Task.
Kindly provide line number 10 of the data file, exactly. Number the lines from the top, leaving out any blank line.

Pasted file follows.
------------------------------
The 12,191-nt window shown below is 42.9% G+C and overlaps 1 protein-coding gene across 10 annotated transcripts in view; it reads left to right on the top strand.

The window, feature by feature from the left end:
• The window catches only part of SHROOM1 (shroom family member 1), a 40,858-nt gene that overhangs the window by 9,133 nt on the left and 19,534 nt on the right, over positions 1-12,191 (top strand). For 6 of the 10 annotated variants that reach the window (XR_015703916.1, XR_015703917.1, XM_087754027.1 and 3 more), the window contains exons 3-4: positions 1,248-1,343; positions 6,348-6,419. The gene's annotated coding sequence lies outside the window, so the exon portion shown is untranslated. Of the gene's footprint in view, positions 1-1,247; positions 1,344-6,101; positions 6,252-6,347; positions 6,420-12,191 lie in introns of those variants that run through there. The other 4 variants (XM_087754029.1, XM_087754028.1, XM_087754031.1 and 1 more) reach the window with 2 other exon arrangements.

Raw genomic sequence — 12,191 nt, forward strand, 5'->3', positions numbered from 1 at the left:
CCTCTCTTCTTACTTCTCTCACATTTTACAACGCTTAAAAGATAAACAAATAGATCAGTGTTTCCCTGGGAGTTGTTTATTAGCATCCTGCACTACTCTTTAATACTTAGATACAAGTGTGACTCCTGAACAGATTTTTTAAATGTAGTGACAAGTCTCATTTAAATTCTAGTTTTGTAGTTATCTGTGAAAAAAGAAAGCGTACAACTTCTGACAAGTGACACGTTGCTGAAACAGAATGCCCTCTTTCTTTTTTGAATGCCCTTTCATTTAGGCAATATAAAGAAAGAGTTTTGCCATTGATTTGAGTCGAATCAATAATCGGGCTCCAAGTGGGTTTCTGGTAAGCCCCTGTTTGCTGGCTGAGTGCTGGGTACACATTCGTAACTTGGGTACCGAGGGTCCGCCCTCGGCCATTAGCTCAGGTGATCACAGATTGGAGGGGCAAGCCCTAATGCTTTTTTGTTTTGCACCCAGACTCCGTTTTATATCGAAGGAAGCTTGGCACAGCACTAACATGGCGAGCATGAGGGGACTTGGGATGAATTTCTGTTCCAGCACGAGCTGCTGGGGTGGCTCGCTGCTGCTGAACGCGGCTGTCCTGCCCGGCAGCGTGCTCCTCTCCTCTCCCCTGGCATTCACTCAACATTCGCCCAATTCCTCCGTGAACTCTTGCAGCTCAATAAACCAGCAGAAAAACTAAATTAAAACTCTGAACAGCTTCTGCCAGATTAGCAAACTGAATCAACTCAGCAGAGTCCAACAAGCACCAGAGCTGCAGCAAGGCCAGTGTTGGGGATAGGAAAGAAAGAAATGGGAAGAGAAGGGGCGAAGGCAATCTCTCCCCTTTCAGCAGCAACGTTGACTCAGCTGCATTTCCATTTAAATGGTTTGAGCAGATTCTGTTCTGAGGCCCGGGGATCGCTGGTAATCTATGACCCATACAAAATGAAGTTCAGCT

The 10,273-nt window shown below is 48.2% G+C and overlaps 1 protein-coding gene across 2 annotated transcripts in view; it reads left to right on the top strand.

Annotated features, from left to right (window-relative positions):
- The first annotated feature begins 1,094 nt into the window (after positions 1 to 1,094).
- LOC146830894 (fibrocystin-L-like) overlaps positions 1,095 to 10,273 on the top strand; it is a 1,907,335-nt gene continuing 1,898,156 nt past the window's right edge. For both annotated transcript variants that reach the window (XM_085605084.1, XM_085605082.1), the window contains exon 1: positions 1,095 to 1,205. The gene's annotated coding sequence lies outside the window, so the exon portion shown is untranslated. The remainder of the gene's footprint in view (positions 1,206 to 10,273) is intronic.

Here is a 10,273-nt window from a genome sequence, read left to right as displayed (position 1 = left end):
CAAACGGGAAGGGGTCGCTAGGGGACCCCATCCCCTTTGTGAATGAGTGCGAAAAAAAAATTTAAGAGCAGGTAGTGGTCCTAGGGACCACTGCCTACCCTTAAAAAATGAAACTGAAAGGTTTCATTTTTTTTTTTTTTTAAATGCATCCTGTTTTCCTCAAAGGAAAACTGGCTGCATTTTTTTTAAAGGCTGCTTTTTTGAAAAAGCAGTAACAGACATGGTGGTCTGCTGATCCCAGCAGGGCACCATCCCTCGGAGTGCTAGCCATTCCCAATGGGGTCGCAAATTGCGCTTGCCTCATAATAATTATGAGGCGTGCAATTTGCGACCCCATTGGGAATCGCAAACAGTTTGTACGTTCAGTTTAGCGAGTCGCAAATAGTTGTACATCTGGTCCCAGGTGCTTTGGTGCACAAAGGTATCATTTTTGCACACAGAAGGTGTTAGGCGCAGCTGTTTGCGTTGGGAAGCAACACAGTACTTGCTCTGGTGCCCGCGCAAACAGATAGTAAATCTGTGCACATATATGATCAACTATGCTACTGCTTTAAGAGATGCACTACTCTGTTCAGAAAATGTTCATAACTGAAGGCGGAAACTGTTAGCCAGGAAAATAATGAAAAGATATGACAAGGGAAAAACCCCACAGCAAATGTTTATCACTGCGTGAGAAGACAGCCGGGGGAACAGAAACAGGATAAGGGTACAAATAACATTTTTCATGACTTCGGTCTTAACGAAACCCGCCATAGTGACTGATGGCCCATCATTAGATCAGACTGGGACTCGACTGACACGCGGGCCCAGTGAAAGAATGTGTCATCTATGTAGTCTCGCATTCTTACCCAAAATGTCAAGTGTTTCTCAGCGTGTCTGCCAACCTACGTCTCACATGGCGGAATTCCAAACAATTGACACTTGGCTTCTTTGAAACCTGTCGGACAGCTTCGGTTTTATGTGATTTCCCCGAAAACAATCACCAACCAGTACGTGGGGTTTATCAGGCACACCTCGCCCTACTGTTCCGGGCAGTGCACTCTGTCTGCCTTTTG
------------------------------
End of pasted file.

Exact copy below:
Here is a 10,273-nt window from a genome sequence, read left to right as displayed (position 1 = left end):